Building a portfolio full of safe and passive income vehicles that not only covers your cost of living today but grows at a rate equal to or exceeding the rate of inflation is the retiree’s dream. However, it is not as easy as it may at first seem. Given the recent macroeconomic environment where interest rates have been at or near rock bottom, the growth in life expectancy, skyrocketing costs of medical care, and elevated asset valuations, achieving the “retiree’s dream” is as challenging as ever. However, we believe that this goal is still very achievable and devote much of our efforts at High Yield Landlord to assisting our over 300 members – many of whom are retirees or nearing retirement – with realizing this dream.
Like with most destinations, there are multiple avenues of approach. One popular approach these days is achieving financial independence and an early retirement through rental property investing. This process can lead to rapid wealth accumulation due to the ability to pour sweat equity into “fixer up” properties and deploy enormous leverage (in some cases up to 90%). Many pursue this path, and a significant number of people have achieved their financial goals as a result.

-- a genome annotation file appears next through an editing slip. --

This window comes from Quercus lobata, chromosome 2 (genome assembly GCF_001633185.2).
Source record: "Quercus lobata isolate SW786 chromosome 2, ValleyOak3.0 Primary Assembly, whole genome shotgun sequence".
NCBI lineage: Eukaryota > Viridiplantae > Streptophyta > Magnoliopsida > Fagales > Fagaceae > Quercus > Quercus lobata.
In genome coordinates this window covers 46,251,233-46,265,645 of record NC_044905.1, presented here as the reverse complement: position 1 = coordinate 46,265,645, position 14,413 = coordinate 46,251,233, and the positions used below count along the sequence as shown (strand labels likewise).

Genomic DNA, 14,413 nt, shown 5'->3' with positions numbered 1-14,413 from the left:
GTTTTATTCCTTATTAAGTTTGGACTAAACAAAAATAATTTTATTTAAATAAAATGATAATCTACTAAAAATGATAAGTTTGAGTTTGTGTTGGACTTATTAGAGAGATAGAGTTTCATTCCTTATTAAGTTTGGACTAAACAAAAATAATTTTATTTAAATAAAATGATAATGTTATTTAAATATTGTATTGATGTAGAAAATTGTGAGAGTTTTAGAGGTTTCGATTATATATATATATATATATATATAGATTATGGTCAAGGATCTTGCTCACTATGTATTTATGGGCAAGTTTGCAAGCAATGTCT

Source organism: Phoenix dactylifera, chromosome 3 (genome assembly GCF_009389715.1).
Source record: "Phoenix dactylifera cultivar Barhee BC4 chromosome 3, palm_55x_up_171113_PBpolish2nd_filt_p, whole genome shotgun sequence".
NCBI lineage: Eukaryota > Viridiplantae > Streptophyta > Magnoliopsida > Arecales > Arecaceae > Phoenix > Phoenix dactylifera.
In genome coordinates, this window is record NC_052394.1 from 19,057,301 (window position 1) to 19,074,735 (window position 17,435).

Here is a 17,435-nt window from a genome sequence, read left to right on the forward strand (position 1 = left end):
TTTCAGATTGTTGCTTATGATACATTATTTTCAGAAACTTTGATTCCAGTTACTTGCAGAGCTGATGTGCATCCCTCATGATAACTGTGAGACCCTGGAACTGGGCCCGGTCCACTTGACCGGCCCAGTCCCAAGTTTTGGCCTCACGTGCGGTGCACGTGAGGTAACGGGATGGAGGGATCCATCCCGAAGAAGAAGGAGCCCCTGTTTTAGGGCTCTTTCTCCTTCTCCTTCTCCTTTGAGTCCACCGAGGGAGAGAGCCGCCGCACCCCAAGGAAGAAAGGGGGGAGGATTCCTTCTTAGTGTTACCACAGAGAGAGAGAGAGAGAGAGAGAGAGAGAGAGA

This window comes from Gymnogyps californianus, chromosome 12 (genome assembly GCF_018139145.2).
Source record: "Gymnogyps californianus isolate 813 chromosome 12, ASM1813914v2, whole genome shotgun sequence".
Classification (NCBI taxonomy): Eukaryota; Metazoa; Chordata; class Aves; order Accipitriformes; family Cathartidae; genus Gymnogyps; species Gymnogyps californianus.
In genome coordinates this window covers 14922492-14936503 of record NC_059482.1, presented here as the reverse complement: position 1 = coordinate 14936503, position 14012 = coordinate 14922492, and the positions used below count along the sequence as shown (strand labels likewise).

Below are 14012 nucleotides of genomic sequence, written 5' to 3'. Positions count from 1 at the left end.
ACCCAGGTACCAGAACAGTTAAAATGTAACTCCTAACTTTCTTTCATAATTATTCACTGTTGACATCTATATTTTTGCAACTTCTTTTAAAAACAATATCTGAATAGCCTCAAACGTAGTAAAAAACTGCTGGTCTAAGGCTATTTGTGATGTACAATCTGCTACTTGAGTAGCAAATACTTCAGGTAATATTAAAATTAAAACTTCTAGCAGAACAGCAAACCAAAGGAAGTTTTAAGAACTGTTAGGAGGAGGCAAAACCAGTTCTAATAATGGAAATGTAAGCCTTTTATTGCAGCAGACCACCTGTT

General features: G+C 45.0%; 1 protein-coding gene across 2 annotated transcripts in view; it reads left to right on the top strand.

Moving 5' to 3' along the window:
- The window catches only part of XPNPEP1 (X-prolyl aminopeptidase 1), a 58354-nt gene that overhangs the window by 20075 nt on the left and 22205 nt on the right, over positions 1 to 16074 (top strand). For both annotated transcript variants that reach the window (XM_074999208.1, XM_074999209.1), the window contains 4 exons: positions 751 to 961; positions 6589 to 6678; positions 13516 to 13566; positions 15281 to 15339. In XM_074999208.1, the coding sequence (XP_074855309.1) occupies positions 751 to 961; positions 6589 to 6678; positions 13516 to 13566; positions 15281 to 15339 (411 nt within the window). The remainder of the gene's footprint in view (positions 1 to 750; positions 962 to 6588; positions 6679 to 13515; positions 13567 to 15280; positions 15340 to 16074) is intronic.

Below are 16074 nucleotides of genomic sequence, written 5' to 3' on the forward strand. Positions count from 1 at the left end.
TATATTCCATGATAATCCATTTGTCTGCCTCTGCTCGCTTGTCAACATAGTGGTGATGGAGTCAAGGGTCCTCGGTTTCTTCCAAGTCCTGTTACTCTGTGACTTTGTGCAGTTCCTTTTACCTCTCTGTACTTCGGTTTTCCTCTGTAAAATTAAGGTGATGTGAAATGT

However, as we have written at length about in the past, these results do not come without considerable risk and effort. Effective “landlording” requires investing considerable time in research to find a good property in the right location at the right price. Additionally, it requires finding good quality tenants by advertising online, making house showings, running credit checks, and assessing the tenant’s integrity through interviews. It also can involve considerable legal work, to include signing the lease, getting a deposit, setting up a limited liability company, and finding a good lawyer for if/when the need arises. Maintenance of the property (i.e., leaky roofs, clogged toilets, and damaged carpets) and customer service (sometimes at very inconvenient times, with potentially very temperamental tenants) are also necessary to sustain your investment.